Showing posts with label wittgenstein. Show all posts
Showing posts with label wittgenstein. Show all posts

Monday, January 17, 2011

what is art for? 3 (art in our merchant society)

[to continue our discussion: art and art education is important for economic development]

the first reason why art and art education are economically important was given already by looking at the world of design, and the importance of colour, form, perception for this discipline.

a second reason can be found on a more profound level. it turns out that much of our thinking is `visual'. we `see' things, see? so when we say we understand something, it often means we have a visual representation of this something which makes sense to us. also, new ideas, creative ideas, often come in visual form. but that means that we can hardly train enough our capacity for visualization and for visual communication.

for example, read this interesting article on colour by ibm researchers rogowitz and treinish: Why Should Engineers and Scientists Be Worried About Color?. they argue that specific colour representation of research data is critical for its understanding, and that colour theory should be applied when presenting data.

this is just a small portion of the ways in which we think and communicate visually. clearly, for industrial and technological innovation, visualization is of the essence. good education in visualization therefore is a vital pillar to economic development, imnsho. this also covers training in simply `seeing', `looking'.

from neurophysiological brain studies, it becomes clear that our brain has several large visual `modules', large parts of which are activated when we try to understand things.

so we come back to wittgenstein: wir machen uns bilder der welt
(we make ourselves images of the world), by which wittgenstein means that this is our way of thinking about the world and being able to grasp parts of this world.

then thirdly, there is the direct economic aspect of art: art appreciation in all its forms has a direct economic component. of course this is what most of the criticism and `looking down' on artists is about, in our merchant society, because many artists cannot really make a living out of their art.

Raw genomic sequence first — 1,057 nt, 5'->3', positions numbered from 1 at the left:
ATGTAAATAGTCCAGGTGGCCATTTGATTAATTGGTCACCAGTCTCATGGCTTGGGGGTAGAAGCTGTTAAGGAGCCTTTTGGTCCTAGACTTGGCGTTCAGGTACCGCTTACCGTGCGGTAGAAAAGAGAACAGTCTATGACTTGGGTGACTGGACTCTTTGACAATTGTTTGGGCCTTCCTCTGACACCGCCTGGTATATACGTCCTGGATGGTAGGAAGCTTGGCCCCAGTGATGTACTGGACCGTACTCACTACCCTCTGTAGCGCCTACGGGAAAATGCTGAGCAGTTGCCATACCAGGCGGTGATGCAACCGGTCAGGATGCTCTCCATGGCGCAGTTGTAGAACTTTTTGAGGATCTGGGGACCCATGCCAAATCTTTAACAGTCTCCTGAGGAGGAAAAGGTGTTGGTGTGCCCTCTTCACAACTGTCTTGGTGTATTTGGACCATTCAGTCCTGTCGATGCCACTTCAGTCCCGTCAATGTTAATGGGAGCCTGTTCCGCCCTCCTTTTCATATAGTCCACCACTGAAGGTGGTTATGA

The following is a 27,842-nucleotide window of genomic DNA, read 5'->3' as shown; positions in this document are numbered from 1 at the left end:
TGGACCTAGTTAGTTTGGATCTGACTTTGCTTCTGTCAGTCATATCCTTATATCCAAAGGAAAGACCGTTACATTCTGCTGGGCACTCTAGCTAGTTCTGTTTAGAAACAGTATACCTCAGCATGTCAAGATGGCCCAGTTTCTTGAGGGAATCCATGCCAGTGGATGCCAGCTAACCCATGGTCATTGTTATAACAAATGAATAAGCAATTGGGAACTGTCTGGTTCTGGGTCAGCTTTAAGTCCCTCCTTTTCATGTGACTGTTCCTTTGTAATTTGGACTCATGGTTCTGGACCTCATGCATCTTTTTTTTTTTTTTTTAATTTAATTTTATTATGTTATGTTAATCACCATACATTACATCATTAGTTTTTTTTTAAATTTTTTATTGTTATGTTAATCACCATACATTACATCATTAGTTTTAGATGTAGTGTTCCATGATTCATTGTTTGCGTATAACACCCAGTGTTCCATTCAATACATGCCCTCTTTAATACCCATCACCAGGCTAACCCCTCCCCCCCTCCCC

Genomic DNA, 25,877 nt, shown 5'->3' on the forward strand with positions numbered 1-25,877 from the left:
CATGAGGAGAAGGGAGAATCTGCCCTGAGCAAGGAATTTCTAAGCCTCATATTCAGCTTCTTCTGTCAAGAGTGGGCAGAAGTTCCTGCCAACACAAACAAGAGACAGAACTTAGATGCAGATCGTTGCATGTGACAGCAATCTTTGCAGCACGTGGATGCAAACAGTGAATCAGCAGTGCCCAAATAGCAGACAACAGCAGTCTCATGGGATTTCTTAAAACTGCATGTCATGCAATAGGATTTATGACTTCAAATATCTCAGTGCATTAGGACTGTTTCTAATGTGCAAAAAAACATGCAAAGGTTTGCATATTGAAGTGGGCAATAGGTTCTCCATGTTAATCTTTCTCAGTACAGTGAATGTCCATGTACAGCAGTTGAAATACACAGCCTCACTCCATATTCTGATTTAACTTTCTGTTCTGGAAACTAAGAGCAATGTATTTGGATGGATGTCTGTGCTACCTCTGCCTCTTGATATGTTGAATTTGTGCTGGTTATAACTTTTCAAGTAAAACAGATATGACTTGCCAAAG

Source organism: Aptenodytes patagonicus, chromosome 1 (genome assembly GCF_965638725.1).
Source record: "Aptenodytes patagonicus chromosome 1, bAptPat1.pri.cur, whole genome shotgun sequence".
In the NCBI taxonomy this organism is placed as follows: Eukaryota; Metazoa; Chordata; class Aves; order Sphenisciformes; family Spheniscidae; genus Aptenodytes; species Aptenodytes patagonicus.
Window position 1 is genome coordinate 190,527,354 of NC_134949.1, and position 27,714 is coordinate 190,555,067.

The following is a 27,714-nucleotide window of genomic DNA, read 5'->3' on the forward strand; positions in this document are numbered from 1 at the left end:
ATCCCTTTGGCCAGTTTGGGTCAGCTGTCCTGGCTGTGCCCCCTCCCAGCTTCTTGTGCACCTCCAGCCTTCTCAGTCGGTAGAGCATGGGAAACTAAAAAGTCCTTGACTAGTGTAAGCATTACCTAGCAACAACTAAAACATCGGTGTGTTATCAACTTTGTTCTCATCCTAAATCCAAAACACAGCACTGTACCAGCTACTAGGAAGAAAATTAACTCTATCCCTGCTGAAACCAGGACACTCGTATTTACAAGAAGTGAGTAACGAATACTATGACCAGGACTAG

but on who does that reflect poorly, really?

given the utmost importance of visualization, colour, creativity for human development, and given the often back-breaking effort put in by visual artists to achieve profound levels in their artistry, on who does it reflect poorly that these artists often struggle to get by?

Wednesday, June 30, 2010

all art is conceptual

once again (like in `conceptual art vs. beauty') the title says it all. but my students still liked me to explain what i mean with:

all art is conceptual

oh very well. i'll try to explain what i mean, even though the nature of the postmodern fashion of vagueness and quasi-profundity is such that one doesn't of course explain anything about quasi-profound statements, one just adds to them with new quasi-profound commentaries. once again i forsake my chances of ever becoming a successful postmodernist ;-)

so why is all art conceptual, imnsho? because, as i see it, any art work references our human existence, our human experience, our human views and emotions, our human maps of reality and fantasy and ...

in other words, as wittgenstein pointed out so obviously and yet so beautifully in his tractatus logico-philosophicus:

wir machen uns

bilder der welt

literally translated: we create for ourselves images of the world. the meaning is to me, that any image that we create of the world, is by necessity a conceptual reference. it is a map, pointing to something in the real world, the direct world (like the direct beauty i talked about in the previous post). somehow we humans have the capacity AND yearning for developing references, communicating such references, analyzing references etcetera. you could say there is a fair risk that we spend most of our times poring over our maps of our worlds...and forget to go out and experience these worlds directly.

therefore to me, what distinguishes art from nature is its referential character. precisely this referential character is what makes all art conceptual. so why coin the phrase `conceptual art'?

(to be continued in the next post)